5 Fundamental Training Tips for Sport Dogs This Fall
1.Check your gear
After a long summer break, you are no doubt totally pumped to get out there and run some trails! But hold up, before you go, give all your gear a good checking over. Check that harnesses still fit all dogs properly. Go over all your lines, and check snaps and bungees. If you smashed your helmet last year, it’s time to shop for a new one. Helmets are meant for a single smash. One bonk on the noggin, and it’s done its job. Inspect your rig. Skis and sleds should have the right amount of flex, and all moving parts should be in good order. Look for any cracks or signs of wear. If any of your gear isn’t race ready, repair or replace before the snow gets here.
2. You are what you eat.
If your team has been on maintenance food for the summer, fall training is the time to switch them over to what you plan to run on all winter. The dogs will appreciate higher protein and fat as they begin to get back into their top shape. Much has been written about proper nutrition for pulling dogs, but little is mentioned about the slowest member of the team: you, the musher. You can feed your dogs the best that money can buy. But if you aren’t taking proper care of your body, all the cash you spent on high-quality dog chow is wasted. You need to be in the best shape as well, so you can give it your all – your dogs deserve that.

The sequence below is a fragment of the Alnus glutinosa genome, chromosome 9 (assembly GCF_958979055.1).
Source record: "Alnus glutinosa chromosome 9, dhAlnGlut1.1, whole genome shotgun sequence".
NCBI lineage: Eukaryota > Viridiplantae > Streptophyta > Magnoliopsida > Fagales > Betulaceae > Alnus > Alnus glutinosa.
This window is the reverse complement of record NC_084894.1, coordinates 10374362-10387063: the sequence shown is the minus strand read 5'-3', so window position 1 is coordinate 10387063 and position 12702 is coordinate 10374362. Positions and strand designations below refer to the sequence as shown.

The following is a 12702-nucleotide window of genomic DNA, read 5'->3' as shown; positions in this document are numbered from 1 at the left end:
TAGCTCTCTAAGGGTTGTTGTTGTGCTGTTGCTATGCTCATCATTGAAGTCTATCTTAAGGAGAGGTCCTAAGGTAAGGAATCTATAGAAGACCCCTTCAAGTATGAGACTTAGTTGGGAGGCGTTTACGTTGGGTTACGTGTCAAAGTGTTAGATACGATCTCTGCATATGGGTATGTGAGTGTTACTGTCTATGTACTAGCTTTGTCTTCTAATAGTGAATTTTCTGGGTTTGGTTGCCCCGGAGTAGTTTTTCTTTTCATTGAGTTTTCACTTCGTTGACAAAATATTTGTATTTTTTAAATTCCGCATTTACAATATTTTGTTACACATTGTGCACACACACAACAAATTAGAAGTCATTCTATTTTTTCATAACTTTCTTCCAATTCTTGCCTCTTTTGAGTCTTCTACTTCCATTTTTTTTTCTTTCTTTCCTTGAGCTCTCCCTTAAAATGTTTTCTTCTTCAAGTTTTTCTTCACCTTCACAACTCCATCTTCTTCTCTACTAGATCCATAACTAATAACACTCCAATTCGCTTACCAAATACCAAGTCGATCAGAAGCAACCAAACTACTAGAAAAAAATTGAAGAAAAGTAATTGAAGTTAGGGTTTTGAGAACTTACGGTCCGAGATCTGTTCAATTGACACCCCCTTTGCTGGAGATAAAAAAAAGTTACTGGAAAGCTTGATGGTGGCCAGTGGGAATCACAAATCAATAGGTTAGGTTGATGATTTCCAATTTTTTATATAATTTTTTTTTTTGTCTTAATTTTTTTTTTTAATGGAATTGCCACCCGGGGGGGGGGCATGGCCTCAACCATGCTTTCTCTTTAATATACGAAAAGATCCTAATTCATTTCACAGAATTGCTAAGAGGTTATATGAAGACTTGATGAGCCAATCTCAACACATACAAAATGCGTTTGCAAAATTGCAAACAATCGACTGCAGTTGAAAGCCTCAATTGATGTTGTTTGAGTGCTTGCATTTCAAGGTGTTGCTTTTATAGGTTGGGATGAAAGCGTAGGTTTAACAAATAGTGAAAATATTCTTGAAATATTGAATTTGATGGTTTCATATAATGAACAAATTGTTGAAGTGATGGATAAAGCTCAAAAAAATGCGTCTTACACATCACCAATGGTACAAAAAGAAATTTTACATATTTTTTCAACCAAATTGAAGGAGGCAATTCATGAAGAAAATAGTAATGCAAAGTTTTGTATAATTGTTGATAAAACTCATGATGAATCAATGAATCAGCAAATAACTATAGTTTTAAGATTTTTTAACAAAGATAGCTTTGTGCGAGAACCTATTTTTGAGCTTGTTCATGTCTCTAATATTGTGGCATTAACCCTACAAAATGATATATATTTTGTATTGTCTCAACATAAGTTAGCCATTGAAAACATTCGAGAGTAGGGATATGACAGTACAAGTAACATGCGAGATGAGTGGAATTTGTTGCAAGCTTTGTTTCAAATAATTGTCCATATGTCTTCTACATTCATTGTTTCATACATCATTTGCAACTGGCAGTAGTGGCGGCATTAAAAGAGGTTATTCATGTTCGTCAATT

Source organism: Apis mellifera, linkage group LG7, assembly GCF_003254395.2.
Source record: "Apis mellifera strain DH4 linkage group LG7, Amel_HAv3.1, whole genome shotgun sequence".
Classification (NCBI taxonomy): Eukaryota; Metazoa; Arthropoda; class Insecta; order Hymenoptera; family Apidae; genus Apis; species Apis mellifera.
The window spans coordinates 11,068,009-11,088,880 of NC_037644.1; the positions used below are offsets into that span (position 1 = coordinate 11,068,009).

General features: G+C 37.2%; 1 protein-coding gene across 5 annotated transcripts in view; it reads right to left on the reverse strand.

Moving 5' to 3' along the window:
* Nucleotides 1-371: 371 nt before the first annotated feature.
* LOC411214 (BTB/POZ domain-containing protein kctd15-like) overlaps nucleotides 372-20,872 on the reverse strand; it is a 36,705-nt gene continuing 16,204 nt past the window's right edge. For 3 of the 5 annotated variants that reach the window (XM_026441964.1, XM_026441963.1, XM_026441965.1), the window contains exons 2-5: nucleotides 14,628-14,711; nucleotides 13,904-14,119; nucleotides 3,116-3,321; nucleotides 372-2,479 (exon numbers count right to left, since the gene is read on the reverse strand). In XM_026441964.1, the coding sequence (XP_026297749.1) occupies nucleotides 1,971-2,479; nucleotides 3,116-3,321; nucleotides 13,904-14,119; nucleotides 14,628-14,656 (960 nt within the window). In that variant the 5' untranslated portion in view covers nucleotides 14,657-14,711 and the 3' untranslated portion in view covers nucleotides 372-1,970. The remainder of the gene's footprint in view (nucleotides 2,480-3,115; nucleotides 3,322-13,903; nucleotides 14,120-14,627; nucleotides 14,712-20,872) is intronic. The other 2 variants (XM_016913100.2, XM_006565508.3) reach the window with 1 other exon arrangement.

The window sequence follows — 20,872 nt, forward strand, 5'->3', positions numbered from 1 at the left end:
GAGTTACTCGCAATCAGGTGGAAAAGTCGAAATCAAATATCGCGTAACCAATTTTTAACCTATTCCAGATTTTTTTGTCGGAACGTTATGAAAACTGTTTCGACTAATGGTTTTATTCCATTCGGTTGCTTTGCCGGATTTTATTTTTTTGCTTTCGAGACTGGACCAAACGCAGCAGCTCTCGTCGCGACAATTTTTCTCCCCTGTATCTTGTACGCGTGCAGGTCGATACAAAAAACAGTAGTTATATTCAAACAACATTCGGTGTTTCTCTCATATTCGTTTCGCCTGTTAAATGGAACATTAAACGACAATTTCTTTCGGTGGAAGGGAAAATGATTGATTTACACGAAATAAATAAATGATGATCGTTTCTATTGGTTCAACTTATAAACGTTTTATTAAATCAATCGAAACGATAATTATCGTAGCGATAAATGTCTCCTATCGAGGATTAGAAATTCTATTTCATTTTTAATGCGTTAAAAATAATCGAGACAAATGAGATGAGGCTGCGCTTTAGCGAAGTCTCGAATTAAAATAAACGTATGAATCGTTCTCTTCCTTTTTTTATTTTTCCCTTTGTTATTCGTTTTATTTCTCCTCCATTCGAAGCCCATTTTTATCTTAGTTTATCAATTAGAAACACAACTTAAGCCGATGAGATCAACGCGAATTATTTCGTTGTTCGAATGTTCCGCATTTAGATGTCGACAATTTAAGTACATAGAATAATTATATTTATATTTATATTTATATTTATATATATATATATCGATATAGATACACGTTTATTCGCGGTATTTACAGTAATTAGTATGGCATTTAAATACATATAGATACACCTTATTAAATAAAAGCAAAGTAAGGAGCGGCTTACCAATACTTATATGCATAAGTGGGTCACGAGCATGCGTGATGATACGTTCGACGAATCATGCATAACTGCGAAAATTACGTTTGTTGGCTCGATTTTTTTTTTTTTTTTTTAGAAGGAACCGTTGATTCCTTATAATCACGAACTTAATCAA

Related: Canicross In The Snow
3. Train without the dogs.
Get out on the trails, bike, hike, jog, and run. Train without your dog as part of your routine. This will allow you to be faster and fitter. I use my own training time to scout out the trails before I bring the dogs, and as time to focus just on my own fitness, without worrying what the dogs are doing. Joining a gym or hiring a personal trainer can be a great way to help you reach your goals.
4. Plan your season.
Whether you’re doing this recreationally or planning to hit some big races, now’s the time to set your goals. Keeping your goals in your mind during your training helps keep you focused. This time of year, start out slow. Let the dogs build up their stamina and strength slowly. Fall is the time for long slow runs, broken up by the occasional quick sprints. Be sure to give you and the dogs a break from training. Don’t overdo it.
5. Have fun!
The reason you got into mushing? Because it’s fun! Or it is supposed to be. Sometimes training sessions are long, or brutal, and that’s okay. Sometimes it’s more hard work than fun. That’s okay too. But at the end of a brutal week of training or bad weather, you’re going to hit the trail one beautiful morning and everything just clicks into place. It was all worth it.
You get what you train for – so get out there and train!
Kevin Roberts lives for adventure. Together with his pack of rescue dogs and his husband, he spends as much time outdoors as possible. Kevin lives by the motto: "Get outside and play with your dogs!
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